GSA’s Office of Evaluation Sciences (OES) teamed up with the Centers for Medicare and Medicaid Services (CMS) and researchers from Columbia University, Massachusetts Institute of Technology, and Harvard University, to try to discover an impactful, low-cost solution to reduce overprescribing of prescription drugs.
In two studies, OES conducted two randomized evaluations to measure the impact of peer comparison letters on prescription rates. The evaluations build off an existing CMS program that provides physicians with data on Medicare billing trends and allows recipients to compare their billing practices to their peers. Findings from the second study were recently published in the August 2018 issue of the journal JAMA Psychiatry, as well as on the OES website.
In the first study, previously published in Health Affairs in March 2016, CMS sent a peer comparison letter to randomly selected high-volume prescribers of Schedule II drugs (controlled substances such as opioids and amphetamines), indicating that their prescribing was extremely high relative to their in-state peers. Using administrative claims data from the 90 days after the letter was mailed, comparisons failed to detect an effect of the letter on subsequent Schedule II prescribing.
Given the low cost of letter interventions, and the fact that peer comparison letters have been shown to work in other contexts, CMS decided to conduct a second study.
In the second study, the prescription of interest was quetiapine (branded Seroquel), an antipsychotic which is often prescribed for reasons not supported by clinical evidence. Quetiapine was of particular interest because although the U.S.. Food and Drug Administration (FDA) warns against prescribing antipsychotic drugs for patients with dementia, the U.S. Government Accountability Office (GAO) estimates that about one-third of nursing home residents with dementia were prescribed an antipsychotic drug. Quetiapine was the most popular, accounting for 49 percent of the prescriptions and $158 million Medicare Part D payments in 2012. As a result, since 2012 CMS has initiated a number of strategies to reduce the use of unnecessary antipsychotic medications like quetiapine in nursing homes.
The second study built on the first by emphasizing oversight of potentially inappropriate prescribing. Letters were sent to prescribers multiple times, relied on more recent administrative data on prescribing rather than data from previous years, and used more accurate prescriber mailing addresses. CMS sent the series of peer comparison letters to randomly selected high-volume prescribers of quetiapine, stating that their prescribing was extremely high relative to their peers and that it was under review.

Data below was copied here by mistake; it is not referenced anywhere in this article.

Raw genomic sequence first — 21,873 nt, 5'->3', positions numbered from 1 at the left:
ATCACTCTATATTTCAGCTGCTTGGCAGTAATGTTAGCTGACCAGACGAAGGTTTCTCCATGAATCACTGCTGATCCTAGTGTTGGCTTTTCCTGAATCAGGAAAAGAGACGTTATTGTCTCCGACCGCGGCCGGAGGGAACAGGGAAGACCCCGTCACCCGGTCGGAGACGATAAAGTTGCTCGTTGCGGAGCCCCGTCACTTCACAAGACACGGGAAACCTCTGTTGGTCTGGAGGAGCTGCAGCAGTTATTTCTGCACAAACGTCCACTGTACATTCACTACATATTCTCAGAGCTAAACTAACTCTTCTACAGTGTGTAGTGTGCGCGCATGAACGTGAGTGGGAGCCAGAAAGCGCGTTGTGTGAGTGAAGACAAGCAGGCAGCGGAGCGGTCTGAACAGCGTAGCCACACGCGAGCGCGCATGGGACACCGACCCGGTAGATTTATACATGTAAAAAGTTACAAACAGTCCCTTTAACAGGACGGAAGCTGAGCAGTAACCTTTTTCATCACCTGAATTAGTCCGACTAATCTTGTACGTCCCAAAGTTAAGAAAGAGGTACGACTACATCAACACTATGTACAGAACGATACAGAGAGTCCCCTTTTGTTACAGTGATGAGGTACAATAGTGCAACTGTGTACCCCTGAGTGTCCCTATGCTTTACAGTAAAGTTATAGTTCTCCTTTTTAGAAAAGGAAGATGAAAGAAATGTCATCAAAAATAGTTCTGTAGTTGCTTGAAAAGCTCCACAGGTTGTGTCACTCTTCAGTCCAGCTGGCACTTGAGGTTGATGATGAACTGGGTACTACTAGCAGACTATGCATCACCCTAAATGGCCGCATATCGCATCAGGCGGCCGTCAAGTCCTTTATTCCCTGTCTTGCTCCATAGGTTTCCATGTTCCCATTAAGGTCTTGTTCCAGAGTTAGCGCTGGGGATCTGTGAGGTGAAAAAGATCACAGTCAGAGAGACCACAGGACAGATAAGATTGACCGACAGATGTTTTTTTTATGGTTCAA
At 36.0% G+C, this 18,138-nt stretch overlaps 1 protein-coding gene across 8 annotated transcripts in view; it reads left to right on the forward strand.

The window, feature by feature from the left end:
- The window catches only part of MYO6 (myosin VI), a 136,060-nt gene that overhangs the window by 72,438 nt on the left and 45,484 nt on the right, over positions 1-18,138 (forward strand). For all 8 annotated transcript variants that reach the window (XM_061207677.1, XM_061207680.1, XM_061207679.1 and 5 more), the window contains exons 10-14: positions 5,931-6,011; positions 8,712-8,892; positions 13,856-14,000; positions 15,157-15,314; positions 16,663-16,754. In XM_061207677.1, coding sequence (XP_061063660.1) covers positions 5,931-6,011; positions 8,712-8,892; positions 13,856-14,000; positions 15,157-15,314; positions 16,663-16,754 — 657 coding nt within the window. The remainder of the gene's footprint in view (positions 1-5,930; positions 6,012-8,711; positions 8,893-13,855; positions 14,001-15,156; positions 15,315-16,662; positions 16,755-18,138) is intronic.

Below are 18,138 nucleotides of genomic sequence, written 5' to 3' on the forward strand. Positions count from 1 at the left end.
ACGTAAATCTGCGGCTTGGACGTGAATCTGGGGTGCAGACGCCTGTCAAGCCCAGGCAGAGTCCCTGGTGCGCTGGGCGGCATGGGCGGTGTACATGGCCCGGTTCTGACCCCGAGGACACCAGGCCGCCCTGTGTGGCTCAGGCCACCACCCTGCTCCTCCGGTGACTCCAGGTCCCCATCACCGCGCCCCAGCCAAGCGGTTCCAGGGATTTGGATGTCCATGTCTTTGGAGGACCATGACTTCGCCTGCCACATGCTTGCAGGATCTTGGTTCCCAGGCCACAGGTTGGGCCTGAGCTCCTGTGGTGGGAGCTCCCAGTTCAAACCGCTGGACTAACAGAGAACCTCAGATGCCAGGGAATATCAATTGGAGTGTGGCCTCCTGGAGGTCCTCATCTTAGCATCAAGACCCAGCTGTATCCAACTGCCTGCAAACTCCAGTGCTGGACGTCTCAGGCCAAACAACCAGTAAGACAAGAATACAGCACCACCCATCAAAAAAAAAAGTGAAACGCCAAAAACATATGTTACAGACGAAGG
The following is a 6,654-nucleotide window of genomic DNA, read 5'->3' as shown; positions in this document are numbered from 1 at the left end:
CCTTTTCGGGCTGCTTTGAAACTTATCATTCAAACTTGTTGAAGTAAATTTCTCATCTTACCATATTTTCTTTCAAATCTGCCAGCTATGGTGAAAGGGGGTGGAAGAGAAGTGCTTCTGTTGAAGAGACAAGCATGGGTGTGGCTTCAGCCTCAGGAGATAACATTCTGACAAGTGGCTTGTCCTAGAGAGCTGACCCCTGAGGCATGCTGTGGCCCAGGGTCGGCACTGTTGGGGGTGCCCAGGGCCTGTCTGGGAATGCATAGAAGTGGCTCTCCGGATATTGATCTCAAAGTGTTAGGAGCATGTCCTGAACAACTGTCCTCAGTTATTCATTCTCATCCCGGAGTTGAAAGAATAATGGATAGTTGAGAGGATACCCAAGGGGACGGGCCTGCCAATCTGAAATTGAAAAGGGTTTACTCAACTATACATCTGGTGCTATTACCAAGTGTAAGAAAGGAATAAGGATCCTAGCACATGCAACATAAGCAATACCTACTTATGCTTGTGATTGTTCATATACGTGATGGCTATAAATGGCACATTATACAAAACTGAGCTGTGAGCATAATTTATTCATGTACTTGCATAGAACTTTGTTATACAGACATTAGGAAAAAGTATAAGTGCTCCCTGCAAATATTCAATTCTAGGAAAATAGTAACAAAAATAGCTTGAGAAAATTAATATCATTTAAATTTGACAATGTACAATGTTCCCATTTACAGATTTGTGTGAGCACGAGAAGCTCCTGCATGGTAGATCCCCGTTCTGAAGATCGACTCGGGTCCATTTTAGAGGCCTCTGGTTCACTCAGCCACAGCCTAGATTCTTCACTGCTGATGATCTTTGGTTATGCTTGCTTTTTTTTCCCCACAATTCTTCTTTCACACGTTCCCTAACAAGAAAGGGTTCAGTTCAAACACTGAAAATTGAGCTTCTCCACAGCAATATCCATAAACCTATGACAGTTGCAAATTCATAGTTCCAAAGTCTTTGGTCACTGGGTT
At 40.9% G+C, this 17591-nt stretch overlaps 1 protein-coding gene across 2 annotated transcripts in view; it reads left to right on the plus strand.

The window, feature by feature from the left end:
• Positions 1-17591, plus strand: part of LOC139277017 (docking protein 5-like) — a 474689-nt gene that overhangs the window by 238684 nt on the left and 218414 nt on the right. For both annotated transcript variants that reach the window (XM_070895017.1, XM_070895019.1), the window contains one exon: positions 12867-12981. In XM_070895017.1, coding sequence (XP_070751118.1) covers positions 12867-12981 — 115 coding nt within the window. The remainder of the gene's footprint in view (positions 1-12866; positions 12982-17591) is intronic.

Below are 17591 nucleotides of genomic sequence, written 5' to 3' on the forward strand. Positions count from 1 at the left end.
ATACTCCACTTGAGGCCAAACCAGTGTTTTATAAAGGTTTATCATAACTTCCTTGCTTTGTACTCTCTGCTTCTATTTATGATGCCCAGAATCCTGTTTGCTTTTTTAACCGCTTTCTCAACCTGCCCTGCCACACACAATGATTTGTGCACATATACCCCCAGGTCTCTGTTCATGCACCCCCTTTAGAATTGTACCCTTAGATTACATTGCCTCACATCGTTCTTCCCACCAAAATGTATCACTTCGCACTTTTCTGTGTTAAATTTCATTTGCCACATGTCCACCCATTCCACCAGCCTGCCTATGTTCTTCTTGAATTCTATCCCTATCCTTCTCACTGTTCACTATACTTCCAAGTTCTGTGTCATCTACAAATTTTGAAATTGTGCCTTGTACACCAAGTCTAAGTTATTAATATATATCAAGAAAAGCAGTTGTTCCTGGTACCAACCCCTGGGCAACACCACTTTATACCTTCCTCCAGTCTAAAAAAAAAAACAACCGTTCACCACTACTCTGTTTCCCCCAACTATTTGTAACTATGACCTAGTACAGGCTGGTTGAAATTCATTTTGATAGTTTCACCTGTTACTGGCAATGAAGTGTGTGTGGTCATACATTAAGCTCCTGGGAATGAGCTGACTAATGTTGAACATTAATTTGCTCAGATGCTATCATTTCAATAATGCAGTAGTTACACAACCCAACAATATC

In this study, prescribers who were sent the peer comparison letters supplied 11.1 percent less quetiapine in the nine months following the intervention, compared to the control group. The patients of prescribers who were sent peer comparison letters also received less quetiapine than patients of the prescribers who received a control letter. While the reduction was 3.9 percent for the average patient, it was larger for the subset of patients who did not have FDA-approved indications for quetiapine: Those patients saw a 5.9 percent reduction in quetiapine receipt following the intervention. This result held up over time: two years after the intervention ended, the lower prescribing and receipt of quetiapine remained. Furthermore, there was no evidence of substitution to other antipsychotic drugs, and mortality and hospital utilization were similar in the treatment and control groups after nine months.
Mona Siddiqui, Chief Data Officer for the Department of Health and Human Services (HHS), said, “this collaboration between the Office of Evaluation Sciences and the Centers for Medicare and Medicaid Services has helped HHS build evidence about what works to address inappropriate prescribing of strong prescription drugs like antipsychotics. The use of administrative data for two rounds of rapid cycle testing meant HHS quickly found a low-cost intervention that produced meaningful results.”
Considering the cost to Medicare Part D of antipsychotics like quetiapine and concerns about over-prescribing of these and other drugs, low-cost interventions like this one offer the potential to reduce spending in Medicare while raising the quality of health care that beneficiaries receive. The repeated collaboration between OES and CMS and use of existing CMS administrative claims data allowed for iterative testing and learning across two studies. The result was a high-quality evidence base about building low-cost, light-touch interventions with the potential to improve health care safety and reduce health care costs.
Learn more about OES and explore their results.